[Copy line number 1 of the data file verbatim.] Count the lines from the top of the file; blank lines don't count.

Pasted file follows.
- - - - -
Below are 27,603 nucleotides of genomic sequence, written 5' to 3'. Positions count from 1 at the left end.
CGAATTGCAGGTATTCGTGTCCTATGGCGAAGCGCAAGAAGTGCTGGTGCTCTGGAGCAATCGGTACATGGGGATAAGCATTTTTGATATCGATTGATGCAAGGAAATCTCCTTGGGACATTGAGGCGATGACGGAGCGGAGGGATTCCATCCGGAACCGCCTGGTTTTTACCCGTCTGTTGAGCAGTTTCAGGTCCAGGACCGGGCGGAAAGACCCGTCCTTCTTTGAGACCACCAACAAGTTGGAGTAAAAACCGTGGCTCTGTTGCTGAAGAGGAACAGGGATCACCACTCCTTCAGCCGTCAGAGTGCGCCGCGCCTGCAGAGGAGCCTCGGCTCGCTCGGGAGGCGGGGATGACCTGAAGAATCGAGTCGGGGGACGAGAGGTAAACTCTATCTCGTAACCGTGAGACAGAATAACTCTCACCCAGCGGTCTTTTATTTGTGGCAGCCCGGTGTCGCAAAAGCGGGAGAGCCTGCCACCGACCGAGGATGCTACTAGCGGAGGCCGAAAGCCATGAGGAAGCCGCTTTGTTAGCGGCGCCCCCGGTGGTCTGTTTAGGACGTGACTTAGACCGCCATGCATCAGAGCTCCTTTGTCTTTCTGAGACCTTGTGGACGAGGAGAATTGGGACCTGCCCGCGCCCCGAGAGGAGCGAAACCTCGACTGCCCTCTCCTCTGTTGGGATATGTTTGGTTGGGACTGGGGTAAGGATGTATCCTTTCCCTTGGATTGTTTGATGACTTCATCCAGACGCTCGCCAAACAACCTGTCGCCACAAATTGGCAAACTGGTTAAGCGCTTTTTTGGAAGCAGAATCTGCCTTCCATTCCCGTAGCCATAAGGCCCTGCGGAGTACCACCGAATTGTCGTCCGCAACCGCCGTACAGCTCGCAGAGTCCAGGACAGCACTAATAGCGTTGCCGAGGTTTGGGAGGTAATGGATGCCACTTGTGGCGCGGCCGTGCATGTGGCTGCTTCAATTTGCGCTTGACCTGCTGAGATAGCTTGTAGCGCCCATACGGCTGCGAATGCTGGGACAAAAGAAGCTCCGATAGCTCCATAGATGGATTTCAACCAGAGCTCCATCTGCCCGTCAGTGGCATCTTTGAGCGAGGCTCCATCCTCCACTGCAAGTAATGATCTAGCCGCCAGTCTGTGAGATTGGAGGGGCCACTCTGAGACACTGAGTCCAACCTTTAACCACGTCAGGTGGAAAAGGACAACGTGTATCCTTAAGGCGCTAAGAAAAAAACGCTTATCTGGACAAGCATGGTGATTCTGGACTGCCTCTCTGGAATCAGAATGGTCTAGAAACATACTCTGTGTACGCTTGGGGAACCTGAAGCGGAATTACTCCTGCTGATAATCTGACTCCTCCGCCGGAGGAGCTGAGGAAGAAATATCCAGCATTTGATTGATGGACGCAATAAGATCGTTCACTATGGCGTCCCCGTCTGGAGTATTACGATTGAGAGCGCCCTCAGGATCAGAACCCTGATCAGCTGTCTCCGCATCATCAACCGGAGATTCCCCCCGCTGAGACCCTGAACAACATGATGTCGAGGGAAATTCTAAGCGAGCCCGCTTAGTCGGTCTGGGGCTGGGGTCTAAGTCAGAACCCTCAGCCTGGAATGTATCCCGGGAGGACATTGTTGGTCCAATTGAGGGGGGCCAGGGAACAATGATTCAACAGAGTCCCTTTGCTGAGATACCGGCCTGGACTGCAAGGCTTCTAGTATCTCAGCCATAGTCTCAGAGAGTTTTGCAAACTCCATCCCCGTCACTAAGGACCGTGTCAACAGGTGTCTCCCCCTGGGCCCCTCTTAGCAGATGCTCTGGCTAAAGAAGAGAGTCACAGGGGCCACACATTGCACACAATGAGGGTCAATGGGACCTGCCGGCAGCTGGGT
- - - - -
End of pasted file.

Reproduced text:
Below are 27,603 nucleotides of genomic sequence, written 5' to 3'. Positions count from 1 at the left end.